Featured Articles

Analysts expect ARM to do well next year

Analysts expect ARM to do well next year

British chip designer ARM could cash in on the mobile industry's rush to transition to 64-bit operating systems and hardware.

More...
Huawei and Xiaomi outpace Lenovo, LG in smartphone market

Huawei and Xiaomi outpace Lenovo, LG in smartphone market

Samsung has lost smartphone market share, ending the quarter on a low note and Xiaomi appears to be the big winner.

More...
Intel Broadwell 15W coming to CES

Intel Broadwell 15W coming to CES

It looks like Intel will be showing off its 14nm processors, codenames Broadwell, in a couple of weeks at CES 2015.

More...
Gainward GTX 980 Phantom reviewed

Gainward GTX 980 Phantom reviewed

Today we’ll be taking a closer look at the recently introduced Gainward GTX 980 4GB with the company’s trademark Phantom cooler.

More...
Zotac ZBOX Sphere OI520 barebones vs Sphere Plus review

Zotac ZBOX Sphere OI520 barebones vs Sphere Plus review

Zotac has been in the nettop and mini-PC space for more than four years now and it has managed to carve…

More...
Frontpage Slideshow | Copyright © 2006-2010 orks, a business unit of Nuevvo Webware Ltd.
Thursday, 25 June 2009 11:31

Shipping charges kill online shopping

Written by Nick Farell

Image

Unexpected costs drive away customers

A PayPal
survey has discovered that more than half of online shoppers have abandoned their online shopping due to higher than expected shipping charges.

The survey revealed that punters were walking away from huge shopping carts because the shipping costs were out of line with reality. Only three per cent of Canadians said they had no intention of purchasing the item online after filling up the cart and proceeding to the checkout. The rest all said that they were set to buy right until they saw the cost of shipping.

Part of the problem is that sites do not say how much it will cost to ship the goods, or other important fees such as cross-border duties and handling fees. The other side is that some merchants, particularly in the book selling market, depend on inflating the cost of shipping to make any profit on the sale. This is why you see books listed for 10 cents with a shipping cost of $3.50. The actual cost of postage is often $1.50.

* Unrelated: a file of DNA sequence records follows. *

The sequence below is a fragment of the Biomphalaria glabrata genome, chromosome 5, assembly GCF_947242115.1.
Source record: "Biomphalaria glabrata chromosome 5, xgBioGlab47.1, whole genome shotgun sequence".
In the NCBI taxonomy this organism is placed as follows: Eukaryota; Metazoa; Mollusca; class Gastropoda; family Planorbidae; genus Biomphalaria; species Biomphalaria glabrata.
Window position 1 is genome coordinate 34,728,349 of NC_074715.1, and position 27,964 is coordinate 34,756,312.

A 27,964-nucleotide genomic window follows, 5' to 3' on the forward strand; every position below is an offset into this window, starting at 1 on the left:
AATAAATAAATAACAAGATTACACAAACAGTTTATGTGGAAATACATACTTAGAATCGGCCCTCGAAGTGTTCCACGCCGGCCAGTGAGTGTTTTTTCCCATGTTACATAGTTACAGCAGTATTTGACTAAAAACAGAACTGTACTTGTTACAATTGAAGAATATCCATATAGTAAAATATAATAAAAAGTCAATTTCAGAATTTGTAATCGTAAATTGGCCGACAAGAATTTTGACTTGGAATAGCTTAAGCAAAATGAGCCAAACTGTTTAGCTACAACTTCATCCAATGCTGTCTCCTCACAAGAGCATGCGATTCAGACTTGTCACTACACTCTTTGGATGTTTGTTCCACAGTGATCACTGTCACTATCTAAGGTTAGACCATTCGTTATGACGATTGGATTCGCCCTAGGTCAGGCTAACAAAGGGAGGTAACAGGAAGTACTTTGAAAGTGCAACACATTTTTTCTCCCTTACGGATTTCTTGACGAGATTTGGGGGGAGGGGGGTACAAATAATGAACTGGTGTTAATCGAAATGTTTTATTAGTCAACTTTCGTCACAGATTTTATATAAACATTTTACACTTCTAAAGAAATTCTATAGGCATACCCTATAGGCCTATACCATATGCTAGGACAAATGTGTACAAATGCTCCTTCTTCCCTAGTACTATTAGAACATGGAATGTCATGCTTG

To make matters worse some etailers charge per item rather than the cost of an over all package. It often costs the same to ship three boxes of diet pills as it does to send one, but the customer is charged as if they were three separate packages.

The survey also found that 78 per cent of Canadians surveyed who abandoned a cart knew the site or had bought from it before. 52 per cent said an ideal payment process would involve just one click, no matter where they were shopping.

More than 43 per cent said it took too long to fill out credit card information. Another 40 per cent abandoned their shopping carts because the payment option they wanted to use was not available.

Nick Farell

E-mail: This e-mail address is being protected from spambots. You need JavaScript enabled to view it
blog comments powered by Disqus

 

Facebook activity

Latest Commented Articles

Recent Comments